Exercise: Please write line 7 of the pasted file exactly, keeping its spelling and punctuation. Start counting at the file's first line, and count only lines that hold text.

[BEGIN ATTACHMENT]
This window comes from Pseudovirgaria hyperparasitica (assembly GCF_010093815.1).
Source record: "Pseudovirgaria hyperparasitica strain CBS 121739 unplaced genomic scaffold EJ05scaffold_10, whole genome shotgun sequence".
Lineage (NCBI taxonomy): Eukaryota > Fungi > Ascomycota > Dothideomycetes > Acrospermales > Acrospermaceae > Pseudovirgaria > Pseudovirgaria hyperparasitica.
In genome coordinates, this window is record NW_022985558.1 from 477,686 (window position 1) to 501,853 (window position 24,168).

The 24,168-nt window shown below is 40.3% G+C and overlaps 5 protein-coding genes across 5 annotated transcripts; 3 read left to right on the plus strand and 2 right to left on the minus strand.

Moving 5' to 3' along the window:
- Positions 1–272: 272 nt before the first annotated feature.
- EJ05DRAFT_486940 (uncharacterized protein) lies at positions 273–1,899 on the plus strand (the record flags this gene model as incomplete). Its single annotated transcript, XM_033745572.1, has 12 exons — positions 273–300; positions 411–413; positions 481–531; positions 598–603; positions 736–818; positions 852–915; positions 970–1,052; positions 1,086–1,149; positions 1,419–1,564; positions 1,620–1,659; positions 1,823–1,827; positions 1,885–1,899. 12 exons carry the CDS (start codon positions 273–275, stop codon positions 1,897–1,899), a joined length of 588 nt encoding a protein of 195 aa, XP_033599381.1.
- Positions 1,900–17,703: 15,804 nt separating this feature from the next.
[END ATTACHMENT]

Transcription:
- Positions 1–272: 272 nt before the first annotated feature.